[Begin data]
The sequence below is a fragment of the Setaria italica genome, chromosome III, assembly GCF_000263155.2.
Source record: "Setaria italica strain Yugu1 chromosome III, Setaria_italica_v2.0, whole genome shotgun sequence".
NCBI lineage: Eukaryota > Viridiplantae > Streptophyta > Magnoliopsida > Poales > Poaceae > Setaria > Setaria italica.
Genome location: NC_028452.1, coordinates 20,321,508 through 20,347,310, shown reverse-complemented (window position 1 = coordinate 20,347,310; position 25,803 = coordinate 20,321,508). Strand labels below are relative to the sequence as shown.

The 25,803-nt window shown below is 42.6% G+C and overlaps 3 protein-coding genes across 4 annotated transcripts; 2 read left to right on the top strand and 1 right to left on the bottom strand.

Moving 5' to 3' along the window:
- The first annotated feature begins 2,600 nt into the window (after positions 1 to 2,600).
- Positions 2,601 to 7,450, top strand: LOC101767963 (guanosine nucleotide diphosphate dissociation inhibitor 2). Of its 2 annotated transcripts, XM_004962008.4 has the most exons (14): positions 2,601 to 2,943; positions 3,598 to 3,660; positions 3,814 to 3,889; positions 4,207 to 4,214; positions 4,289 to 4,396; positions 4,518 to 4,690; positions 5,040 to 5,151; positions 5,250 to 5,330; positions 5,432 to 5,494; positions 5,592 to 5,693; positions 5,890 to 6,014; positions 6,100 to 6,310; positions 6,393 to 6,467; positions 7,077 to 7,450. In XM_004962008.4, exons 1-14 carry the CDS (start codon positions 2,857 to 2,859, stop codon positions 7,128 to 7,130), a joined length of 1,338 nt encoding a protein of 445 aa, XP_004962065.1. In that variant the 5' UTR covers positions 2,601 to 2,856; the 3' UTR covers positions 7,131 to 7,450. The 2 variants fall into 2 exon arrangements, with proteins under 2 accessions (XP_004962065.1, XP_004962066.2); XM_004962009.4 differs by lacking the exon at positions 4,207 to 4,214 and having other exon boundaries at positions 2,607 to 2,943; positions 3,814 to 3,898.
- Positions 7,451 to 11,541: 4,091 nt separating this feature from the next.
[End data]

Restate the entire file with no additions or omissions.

The sequence below is a fragment of the Setaria italica genome, chromosome III, assembly GCF_000263155.2.
Source record: "Setaria italica strain Yugu1 chromosome III, Setaria_italica_v2.0, whole genome shotgun sequence".
NCBI lineage: Eukaryota > Viridiplantae > Streptophyta > Magnoliopsida > Poales > Poaceae > Setaria > Setaria italica.
Genome location: NC_028452.1, coordinates 20,321,508 through 20,347,310, shown reverse-complemented (window position 1 = coordinate 20,347,310; position 25,803 = coordinate 20,321,508). Strand labels below are relative to the sequence as shown.

The 25,803-nt window shown below is 42.6% G+C and overlaps 3 protein-coding genes across 4 annotated transcripts; 2 read left to right on the top strand and 1 right to left on the bottom strand.

Moving 5' to 3' along the window:
- The first annotated feature begins 2,600 nt into the window (after positions 1 to 2,600).
- Positions 2,601 to 7,450, top strand: LOC101767963 (guanosine nucleotide diphosphate dissociation inhibitor 2). Of its 2 annotated transcripts, XM_004962008.4 has the most exons (14): positions 2,601 to 2,943; positions 3,598 to 3,660; positions 3,814 to 3,889; positions 4,207 to 4,214; positions 4,289 to 4,396; positions 4,518 to 4,690; positions 5,040 to 5,151; positions 5,250 to 5,330; positions 5,432 to 5,494; positions 5,592 to 5,693; positions 5,890 to 6,014; positions 6,100 to 6,310; positions 6,393 to 6,467; positions 7,077 to 7,450. In XM_004962008.4, exons 1-14 carry the CDS (start codon positions 2,857 to 2,859, stop codon positions 7,128 to 7,130), a joined length of 1,338 nt encoding a protein of 445 aa, XP_004962065.1. In that variant the 5' UTR covers positions 2,601 to 2,856; the 3' UTR covers positions 7,131 to 7,450. The 2 variants fall into 2 exon arrangements, with proteins under 2 accessions (XP_004962065.1, XP_004962066.2); XM_004962009.4 differs by lacking the exon at positions 4,207 to 4,214 and having other exon boundaries at positions 2,607 to 2,943; positions 3,814 to 3,898.
- Positions 7,451 to 11,541: 4,091 nt separating this feature from the next.